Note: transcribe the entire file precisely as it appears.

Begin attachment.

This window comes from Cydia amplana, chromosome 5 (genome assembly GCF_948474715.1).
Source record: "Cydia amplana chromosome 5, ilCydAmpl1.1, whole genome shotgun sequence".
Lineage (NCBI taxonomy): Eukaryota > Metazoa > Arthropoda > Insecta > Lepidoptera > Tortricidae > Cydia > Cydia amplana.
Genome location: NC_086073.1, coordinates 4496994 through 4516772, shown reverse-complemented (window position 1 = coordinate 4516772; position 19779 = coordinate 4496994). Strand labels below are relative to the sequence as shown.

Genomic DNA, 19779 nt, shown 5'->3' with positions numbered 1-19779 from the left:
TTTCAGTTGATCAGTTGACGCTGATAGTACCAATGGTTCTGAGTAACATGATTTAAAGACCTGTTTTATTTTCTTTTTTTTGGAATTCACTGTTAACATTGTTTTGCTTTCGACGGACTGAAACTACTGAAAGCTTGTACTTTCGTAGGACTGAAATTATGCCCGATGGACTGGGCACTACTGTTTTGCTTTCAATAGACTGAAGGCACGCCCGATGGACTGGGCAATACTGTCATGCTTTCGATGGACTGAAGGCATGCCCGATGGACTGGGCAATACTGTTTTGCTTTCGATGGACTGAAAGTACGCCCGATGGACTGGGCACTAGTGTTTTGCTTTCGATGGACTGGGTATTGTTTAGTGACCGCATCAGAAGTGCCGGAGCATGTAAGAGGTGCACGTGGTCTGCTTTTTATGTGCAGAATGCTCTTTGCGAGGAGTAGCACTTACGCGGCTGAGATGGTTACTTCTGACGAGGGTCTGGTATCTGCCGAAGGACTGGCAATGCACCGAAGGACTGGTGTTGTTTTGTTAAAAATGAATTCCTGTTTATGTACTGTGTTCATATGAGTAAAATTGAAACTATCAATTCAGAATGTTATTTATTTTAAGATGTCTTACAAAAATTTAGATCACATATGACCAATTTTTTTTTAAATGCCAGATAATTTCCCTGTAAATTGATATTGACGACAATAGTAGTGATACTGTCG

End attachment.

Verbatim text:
This window comes from Cydia amplana, chromosome 5 (genome assembly GCF_948474715.1).
Source record: "Cydia amplana chromosome 5, ilCydAmpl1.1, whole genome shotgun sequence".
Lineage (NCBI taxonomy): Eukaryota > Metazoa > Arthropoda > Insecta > Lepidoptera > Tortricidae > Cydia > Cydia amplana.
Genome location: NC_086073.1, coordinates 4496994 through 4516772, shown reverse-complemented (window position 1 = coordinate 4516772; position 19779 = coordinate 4496994). Strand labels below are relative to the sequence as shown.

Genomic DNA, 19779 nt, shown 5'->3' with positions numbered 1-19779 from the left:
TTTCAGTTGATCAGTTGACGCTGATAGTACCAATGGTTCTGAGTAACATGATTTAAAGACCTGTTTTATTTTCTTTTTTTTGGAATTCACTGTTAACATTGTTTTGCTTTCGACGGACTGAAACTACTGAAAGCTTGTACTTTCGTAGGACTGAAATTATGCCCGATGGACTGGGCACTACTGTTTTGCTTTCAATAGACTGAAGGCACGCCCGATGGACTGGGCAATACTGTCATGCTTTCGATGGACTGAAGGCATGCCCGATGGACTGGGCAATACTGTTTTGCTTTCGATGGACTGAAAGTACGCCCGATGGACTGGGCACTAGTGTTTTGCTTTCGATGGACTGGGTATTGTTTAGTGACCGCATCAGAAGTGCCGGAGCATGTAAGAGGTGCACGTGGTCTGCTTTTTATGTGCAGAATGCTCTTTGCGAGGAGTAGCACTTACGCGGCTGAGATGGTTACTTCTGACGAGGGTCTGGTATCTGCCGAAGGACTGGCAATGCACCGAAGGACTGGTGTTGTTTTGTTAAAAATGAATTCCTGTTTATGTACTGTGTTCATATGAGTAAAATTGAAACTATCAATTCAGAATGTTATTTATTTTAAGATGTCTTACAAAAATTTAGATCACATATGACCAATTTTTTTTTAAATGCCAGATAATTTCCCTGTAAATTGATATTGACGACAATAGTAGTGATACTGTCG